If you follow Maniacs and Monsters on social media (and we’re sure you must), you know that we recently attended Canada’s leading horror festival, Frightmare in the Falls. This two day event held annually in Niagara Falls is billed as “the most intimate and interactive Horror Festival in North America,” offering panels, celebrity autographs and photo ops, vendors, displays, props, and cosplay revolving around the horror genre. Having attended this event for the past two years we can safely confirm all of the above were offered in abundance.
Notable horror royalty in attendance this year included Michael Berryman, Dee Wallace, Barbara Crampton, Linnea Quigley, Bill Moseley, Kane Hodder and many others. The guest panels are a highlight of Frightmare in the Falls and because it is relatively small event, attendees have the opportunity to hear guests share memories from their film careers and ask questions in an intimate environment.
It’s always interesting to listen to actors and filmmakers share anecdotes from their behind the scenes experiences. In the “Scream Queens” panel, Dee Wallace, Barbara Crampton and Linnea Quigley reflected on the ups and downs of being an actress in the male dominated horror film community. Crampton revealed that her most empowering role was when she played a scientist in the 1986 film From Beyond. She also shared that she was thrilled to have her first female director when she appeared in Tales of Halloween several years ago but somewhat dismayed that it didn’t happen until 35 years into her film career. Linnea Quigley also shared some uncomfortable compromises she had to make to get her first break in film and how she felt empowered leaving a previous project when a director insisted she participate in an unnecessarily gratuitous scene.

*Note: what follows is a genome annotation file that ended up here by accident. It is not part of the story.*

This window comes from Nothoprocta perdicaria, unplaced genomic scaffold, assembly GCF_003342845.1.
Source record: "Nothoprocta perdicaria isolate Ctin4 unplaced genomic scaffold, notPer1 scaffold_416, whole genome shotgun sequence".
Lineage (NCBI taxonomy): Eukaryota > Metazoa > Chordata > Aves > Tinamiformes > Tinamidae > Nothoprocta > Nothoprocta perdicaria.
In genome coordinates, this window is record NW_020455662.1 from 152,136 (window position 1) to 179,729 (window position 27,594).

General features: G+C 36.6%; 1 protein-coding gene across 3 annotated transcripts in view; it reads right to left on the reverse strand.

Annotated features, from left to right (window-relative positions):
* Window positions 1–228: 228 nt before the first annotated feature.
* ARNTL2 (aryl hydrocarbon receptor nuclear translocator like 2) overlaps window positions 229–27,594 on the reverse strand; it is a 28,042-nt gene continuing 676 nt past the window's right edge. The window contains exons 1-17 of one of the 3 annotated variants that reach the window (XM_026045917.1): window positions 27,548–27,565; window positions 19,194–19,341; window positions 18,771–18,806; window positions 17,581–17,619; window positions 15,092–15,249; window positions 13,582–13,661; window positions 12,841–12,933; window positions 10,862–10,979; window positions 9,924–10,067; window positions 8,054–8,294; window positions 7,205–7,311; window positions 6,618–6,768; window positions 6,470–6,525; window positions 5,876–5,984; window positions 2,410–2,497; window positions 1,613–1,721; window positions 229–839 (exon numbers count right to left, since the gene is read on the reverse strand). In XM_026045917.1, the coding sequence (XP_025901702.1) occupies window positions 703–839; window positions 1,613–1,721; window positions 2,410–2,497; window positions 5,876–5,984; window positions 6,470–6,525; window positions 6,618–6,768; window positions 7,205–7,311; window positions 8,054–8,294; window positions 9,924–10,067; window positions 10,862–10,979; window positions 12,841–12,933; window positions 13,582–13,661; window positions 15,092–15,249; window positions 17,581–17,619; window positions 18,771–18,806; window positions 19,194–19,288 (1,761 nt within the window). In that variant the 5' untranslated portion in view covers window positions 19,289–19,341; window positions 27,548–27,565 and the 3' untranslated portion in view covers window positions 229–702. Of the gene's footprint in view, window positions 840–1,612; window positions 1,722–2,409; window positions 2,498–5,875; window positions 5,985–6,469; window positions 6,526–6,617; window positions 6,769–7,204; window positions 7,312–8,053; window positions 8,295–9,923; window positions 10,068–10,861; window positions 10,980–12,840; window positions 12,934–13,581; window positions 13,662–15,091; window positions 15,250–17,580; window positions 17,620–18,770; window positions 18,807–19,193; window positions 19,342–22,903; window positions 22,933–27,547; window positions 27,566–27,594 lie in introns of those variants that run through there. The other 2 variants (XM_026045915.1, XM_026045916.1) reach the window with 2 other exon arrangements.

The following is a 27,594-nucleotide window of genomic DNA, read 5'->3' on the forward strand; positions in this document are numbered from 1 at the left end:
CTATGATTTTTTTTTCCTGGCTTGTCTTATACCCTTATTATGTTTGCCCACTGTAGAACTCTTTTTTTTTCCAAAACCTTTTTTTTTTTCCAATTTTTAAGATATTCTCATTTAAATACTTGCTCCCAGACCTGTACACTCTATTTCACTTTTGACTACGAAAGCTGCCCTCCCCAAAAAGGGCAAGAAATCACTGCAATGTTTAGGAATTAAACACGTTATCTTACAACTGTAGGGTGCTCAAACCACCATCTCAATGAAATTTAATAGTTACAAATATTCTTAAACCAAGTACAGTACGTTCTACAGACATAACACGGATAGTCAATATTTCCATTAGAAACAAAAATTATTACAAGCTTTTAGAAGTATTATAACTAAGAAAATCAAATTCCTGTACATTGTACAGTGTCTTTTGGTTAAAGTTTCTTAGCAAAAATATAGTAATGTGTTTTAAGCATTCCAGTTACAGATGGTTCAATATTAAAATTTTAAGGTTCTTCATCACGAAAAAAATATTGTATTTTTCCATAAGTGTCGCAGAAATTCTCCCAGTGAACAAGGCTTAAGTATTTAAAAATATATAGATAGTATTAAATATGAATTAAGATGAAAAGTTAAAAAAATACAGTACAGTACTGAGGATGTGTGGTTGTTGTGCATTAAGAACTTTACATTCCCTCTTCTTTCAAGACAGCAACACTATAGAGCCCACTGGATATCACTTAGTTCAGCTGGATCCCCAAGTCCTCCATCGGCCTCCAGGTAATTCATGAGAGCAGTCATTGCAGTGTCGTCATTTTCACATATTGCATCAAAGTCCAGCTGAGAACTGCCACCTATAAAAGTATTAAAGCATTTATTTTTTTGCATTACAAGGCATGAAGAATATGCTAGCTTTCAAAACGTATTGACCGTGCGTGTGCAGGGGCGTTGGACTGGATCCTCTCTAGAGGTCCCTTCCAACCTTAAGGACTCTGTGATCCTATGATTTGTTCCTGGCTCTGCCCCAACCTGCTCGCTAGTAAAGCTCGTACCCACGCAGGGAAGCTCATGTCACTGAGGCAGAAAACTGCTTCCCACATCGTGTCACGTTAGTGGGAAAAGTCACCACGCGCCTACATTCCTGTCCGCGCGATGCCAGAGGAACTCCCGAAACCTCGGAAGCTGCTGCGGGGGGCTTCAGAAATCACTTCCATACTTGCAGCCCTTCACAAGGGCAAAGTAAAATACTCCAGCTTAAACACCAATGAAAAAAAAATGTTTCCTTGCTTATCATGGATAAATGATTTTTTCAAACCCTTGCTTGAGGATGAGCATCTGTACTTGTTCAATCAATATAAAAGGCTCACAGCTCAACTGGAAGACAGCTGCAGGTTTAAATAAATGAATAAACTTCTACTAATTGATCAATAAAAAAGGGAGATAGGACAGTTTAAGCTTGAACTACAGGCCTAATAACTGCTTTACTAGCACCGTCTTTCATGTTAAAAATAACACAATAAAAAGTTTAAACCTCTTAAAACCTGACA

In his panel, Michael Berryman shared some experiences from one of his earliest performances in the classic One Flew Over the Cuckoo’s Nest. He recounted his time living with real patients in mental institutions to better understand his character and shared advice given to him by director Milos Forman who advised that to be an effective actor he needs to “be in love with the glass (camera lens).” He also noted the he “devoured” a book on cinematography that Forman gave him and his influence remains with him to this day. A humorous highlight from Berryman’s panel was a story he shared about having to console a woman who stormed out of a screening of Wes Craven’s The Hills Have Eyes due to its disturbing content while he was dressed as his character Pluto.
There was lots to choose from for collectors with over 70 vendors and exhibitors in attendance at the festival. With everything from masks and props to books, films and artwork, horror aficionados had the opportunity to pick up some rare items and chat with artists, writers and proprietors. One of the most striking booths belonged to Hamilton, Ontario based Butcher Shop which produces custom props, prosthetics and makeup effects with chilling and stunning detail. Another unique vendor was Newmarket, Ontario based The Little Craft which designs wood burned horror themed artwork.
And like any good Con, Frightmare in the Falls had its contingent of cosplayers representing various horror icons. A brief encounter with some rather sadistic killer klowns will not soon be forgotten.
For a relatively small but growing convention, Frightmare in the Falls is achieving its goal of creating an intimate and interactive event for fans of horror to come together and celebrate their common interest. Given its relatively modest admission fees and the accessibility of its celebrity guests, the event is worth checking out for those who are able to make the trek to Niagara Falls. We’re looking forward to seeing what the organizers have in store for next year!
Photography by Michael Denney.